By Jacques Ferare
The House of Meilland, or Meilland International as it is known in the trade, is in Southern France, and has been in business even longer than we have at Conard-Pyle. The century-old business is still owned by the Meilland family, and has seen ups (mostly) and downs (a few) over its remarkable history. I could, and probably will, write more about this later.
Conard-Pyle has been involved with Meilland since the 1930’s, a partnership which has brought a long string of popular roses to the U.S. and throughout the gardening world. Beginning with the Peace rose in 1945 and continuing to more recent introductions like the Drift® series of groundcover roses. Over the last 30 years I have been fortunate to be a part of this very unique relationship that has brought American gardeners a lot of great varieties over the last eight decades.
I had my first encounter with Meilland International back in the late 70s when I was in college. At the time, the company was experiencing an extraordinary growth spurt. I did not know it, but this was the era when they almost single-handedly created the cut flower industry in South America while being one of the dominant players in Europe.
I was working on my Masters thesis at the time. I was researching the status of the cut rose industry on the French Riviera. As surprising as it may seem, there was such a thing as a vibrant cut flower industry there before the oil crisis of the mid 1970s, due to the perfect climate and a great consumer demand after World War II. When I did my research, it was at the tail end of that golden era where growers could make a good living harvesting two crops of flowers a year. But I digress.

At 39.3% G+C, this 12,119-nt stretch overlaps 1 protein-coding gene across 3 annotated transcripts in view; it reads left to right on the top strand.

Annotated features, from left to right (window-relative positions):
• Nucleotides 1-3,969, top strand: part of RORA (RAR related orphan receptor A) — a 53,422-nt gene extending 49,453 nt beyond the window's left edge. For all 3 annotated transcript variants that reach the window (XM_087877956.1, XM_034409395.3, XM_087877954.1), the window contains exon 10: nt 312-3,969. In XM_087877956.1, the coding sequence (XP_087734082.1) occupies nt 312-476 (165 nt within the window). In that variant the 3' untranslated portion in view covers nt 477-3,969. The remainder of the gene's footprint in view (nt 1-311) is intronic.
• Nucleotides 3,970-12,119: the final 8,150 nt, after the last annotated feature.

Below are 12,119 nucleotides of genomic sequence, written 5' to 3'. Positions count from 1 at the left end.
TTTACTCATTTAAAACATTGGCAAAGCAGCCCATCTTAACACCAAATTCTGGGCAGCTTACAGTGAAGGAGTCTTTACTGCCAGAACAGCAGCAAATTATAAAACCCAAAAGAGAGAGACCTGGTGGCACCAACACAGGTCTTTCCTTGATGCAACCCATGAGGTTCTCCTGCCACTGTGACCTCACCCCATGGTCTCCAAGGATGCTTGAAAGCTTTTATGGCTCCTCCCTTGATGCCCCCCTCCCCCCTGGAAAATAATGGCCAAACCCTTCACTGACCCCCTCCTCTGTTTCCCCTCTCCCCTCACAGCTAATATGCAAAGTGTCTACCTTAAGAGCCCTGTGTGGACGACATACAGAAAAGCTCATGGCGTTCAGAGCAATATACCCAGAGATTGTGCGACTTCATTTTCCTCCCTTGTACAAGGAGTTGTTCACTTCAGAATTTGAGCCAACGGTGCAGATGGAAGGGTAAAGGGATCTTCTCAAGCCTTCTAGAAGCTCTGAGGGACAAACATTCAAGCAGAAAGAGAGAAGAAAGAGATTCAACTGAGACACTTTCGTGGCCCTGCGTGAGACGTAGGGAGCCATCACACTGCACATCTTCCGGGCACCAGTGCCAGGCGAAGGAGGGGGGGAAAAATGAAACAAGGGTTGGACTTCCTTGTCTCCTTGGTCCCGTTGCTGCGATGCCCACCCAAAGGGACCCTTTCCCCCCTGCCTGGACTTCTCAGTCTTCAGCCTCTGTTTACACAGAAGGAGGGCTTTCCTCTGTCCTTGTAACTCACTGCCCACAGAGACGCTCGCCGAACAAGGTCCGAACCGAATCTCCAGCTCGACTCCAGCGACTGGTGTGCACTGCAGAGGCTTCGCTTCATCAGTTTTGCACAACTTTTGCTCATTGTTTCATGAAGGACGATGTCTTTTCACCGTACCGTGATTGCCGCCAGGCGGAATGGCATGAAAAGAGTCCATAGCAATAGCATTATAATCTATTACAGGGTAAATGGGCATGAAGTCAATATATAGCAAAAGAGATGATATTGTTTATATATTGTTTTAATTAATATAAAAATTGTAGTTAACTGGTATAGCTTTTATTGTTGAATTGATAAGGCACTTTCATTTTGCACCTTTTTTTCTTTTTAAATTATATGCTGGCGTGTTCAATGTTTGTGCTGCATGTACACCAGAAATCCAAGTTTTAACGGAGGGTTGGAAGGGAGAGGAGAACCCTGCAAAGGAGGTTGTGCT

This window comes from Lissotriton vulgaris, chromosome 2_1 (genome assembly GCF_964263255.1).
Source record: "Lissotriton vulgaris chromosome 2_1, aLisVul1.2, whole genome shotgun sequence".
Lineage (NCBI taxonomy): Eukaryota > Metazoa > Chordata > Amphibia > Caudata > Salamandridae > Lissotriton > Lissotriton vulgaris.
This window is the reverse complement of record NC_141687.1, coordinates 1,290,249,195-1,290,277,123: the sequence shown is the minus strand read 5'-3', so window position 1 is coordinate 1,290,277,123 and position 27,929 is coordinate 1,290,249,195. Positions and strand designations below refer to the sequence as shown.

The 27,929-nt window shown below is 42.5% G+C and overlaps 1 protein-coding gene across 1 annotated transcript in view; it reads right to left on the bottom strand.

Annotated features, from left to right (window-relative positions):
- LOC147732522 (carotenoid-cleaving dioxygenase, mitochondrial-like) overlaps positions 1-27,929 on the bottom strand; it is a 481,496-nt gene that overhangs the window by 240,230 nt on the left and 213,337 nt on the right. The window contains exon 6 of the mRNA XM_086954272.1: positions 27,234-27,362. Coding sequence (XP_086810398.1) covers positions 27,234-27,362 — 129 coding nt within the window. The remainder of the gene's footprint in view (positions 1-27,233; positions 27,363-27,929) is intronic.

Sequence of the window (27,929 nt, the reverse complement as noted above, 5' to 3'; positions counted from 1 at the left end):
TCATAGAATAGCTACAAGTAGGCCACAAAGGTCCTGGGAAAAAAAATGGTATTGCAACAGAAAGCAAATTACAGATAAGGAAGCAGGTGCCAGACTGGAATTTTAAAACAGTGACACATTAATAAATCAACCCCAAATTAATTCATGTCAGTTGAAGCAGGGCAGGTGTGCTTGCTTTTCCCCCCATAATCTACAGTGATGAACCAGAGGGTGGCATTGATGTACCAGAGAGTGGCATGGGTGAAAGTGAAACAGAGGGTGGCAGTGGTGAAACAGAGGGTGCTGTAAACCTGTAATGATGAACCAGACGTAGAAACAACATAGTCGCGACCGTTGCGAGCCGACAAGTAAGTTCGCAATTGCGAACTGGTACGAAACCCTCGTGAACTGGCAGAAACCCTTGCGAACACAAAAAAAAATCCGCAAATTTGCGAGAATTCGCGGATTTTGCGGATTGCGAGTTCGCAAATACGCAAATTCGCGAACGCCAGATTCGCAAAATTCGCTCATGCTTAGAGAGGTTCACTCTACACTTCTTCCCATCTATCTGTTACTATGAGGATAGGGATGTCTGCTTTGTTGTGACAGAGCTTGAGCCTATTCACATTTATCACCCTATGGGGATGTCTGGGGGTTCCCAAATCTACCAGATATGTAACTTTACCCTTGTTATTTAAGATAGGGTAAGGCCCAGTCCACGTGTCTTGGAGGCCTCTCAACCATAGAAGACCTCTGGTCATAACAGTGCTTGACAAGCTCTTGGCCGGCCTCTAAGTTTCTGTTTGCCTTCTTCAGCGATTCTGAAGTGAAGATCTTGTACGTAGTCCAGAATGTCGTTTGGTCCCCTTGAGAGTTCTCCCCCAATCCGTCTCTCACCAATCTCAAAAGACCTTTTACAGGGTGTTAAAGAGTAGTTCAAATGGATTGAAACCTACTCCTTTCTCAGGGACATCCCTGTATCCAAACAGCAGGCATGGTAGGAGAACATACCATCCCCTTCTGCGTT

So I visited a lot of these growers, the local horticulture research stations, the flower markets, the wholesale florists, and of course the most famous place of all, the headquarters of Meilland International. At that time, Meilland was located in what I consider to be one of the most beautiful places in the world, Cap d’Antibes, which also happened to be located less than 5 miles from where I grew up. They had their main offices there, as well as their breeding and testing greenhouses for cut flowers. Their breeding and testing for garden roses was 100 miles away in the heart of Provence where it is still located today.
I was very familiar with their location, having gone by it countless times growing up, by bike, then by moped, and later by car. It felt very strange to finally walk onto this property that was known by the locals to be a very important place in the world of flowers, especially since their next door neighbor was the Barberet-Blanc Company, who was the number one carnation breeding company in the world at the time.
I don’t know if that first visit left an impression on them, but it sure did on me. It was a remarkable operation, on top of its game, and things were humming the day I was there. It was mid-spring and the greenhouses were full of magnificent roses of all colors and shapes. Sonia, Kyria, Prive, Red Success, Visa just to name a few. These names probably don’t mean a thing today, but these were the roses that dominated the fresh flower market during that period. All were in full bloom in the greenhouses among thousands of seedlings that were competing to become as popular one day. The gorgeous scenery both outside and inside the greenhouses was distracting, and it was difficult to concentrate at times. But what impressed me the most that day was that their General Manager took the time to show me around and give me a complete tour of the facility. He also made sure that I would spend some time with Alain Meilland himself, who personally explained in great detail the history of the industry in the area, and how his family was such a big part of it. He also gave me a perspective on the whole cut flower industry worldwide. I ended up spending more than one hour with him that day, and being totally under the spell of his charisma and passion. Both men were also genuinely interested in my research, which was focused more on the economics of Horticulture, and they provided me with a treasure trove of information that made me look really good at graduation time. Prior to the meeting, I thought I’d be lucky if I spent an hour there. I ended up spending most of the morning and almost missing my next appointment.
When I left, I remember thinking that I would not mind working with these people after I graduated. Little did I know what was in store for me.